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These Billionaires Are Asking Congress Not to Cut Their Taxes These Billionaires Are Asking Congress Not to Cut Their Taxes

These Billionaires Are Asking Congress Not to Cut Their Taxes

by Sam Glover Nov 21, 2017

When President Trump was elected, the fact that he was planning to give massive tax cuts to the rich became common knowledge quite rapidly. For couples earning above $470,000, Trump planned to cut income tax by 4.6%. Tax on mega corporations would fall from 35% to 20%. According to the non-partisan Tax Policy Center, 79.7% of tax cuts would benefit people in the top 1%. Now, anybody would expect there to be outrage at these tax cuts. But who would you expect the outrage to come from? Bernie Sanders and left-wing Democrats, sure. College students and low-income employees, definitely. Maybe even wealthy, progressive Hollywood celebrities. But how many people would have guessed that 400 millionaires and billionaires would be writing to Congress to insist they scrap the plans to cut taxes on, well, millionaires and billionaires?

In fact, a letter that includes Chief Executives, top lawyers, and world renowned medical professionals, will go further than asking Congress not to cut their taxes – it will ask Congress to raise them. The specific Senate legislation they’re aimed to block proposes to cut both individual and corporate tax rates.

The Surprising Progressives

Signatories of the letter include the founders of Ben and Jerry’s Ice Cream, billionaire philanthropist Steven Rockefeller, and fashion designer Eileen Fisher. Their argument that their taxes shouldn’t be cut (and should be increased) is based on the fact that the GOP’s tax cut plan will increase the national debt by $1.5 trillion. The letter was organized by the progressive group Responsible Wealth, who have been fighting for years for higher taxes on the super-rich. Their website has a petition asking Congress not to pass the Senate’s tax cuts that you can only sign if your wealth puts you in the top 5% of Americans.

Since the financial crisis of 2007/08, it hasn’t been hard to find people who resent the One Percent. In 2011, the Occupy Wall Street movement famously used the slogan ‘We are the 99%’, and demanded that the One Percent pay their fair share of tax to reduce income inequality. Well, it seems like some of the One Percent have listened, and while the newest allies of the progressive left might not be able to truthfully wear activist t-shirts, they do have one thing that makes them valuable to the movement: money. Paradoxically, the best way to fight the system that benefits the One Percent might be to get some of them on side.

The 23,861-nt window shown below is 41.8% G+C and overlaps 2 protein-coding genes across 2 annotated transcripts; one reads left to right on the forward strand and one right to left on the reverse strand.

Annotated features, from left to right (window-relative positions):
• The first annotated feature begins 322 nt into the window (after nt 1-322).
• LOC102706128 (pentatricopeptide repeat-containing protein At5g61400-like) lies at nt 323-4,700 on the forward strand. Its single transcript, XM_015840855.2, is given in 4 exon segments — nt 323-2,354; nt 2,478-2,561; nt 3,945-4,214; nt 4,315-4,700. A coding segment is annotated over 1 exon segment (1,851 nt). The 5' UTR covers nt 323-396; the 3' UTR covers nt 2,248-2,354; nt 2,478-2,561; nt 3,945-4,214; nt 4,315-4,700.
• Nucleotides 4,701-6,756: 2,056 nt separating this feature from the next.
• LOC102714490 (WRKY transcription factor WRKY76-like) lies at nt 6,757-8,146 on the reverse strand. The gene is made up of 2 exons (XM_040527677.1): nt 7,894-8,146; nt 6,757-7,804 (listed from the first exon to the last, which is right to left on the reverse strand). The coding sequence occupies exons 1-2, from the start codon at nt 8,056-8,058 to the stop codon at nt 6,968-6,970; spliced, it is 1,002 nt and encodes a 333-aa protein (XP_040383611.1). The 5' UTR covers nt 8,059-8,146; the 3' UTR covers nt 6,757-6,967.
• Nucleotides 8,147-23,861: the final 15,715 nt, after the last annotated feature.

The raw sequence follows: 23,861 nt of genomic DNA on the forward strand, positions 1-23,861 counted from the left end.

What Happens Now?

The Responsible Wealth group that organized the letter plans to keep working to lobby government to prevent further tax cuts for the One Percent. They are opposed to future tax cuts for several reasons, as outlined in their letter to Congress: they believe that the best way to strengthen the economy is to invest in civil institutions and restore confidence in ordinary Americans by being fiscally responsible – and that fiscal responsibility is best achieved by refusing to cut taxes for rich Americans. They specifically point to the proposed repeal of the estate tax, which they claim would cost the United States treasury $269 billion over the next ten years.

Here’s the thing: it’s easy to criticize people who are immensely wealthy. But really, when people are working against the unfair system that made them so wealthy, they can prove to be a valuable asset. Russell Brand once said, ‘when I was poor and complained about inequality, they said I was bitter. Now that I’m rich and complain about inequality, they say I’m a hypocrite. I’m beginning to think they just don’t want to talk about inequality’. If millionaires and billionaires are fighting Trump’s tax plan, progressives across the United States should put their resentment aside and fully support them.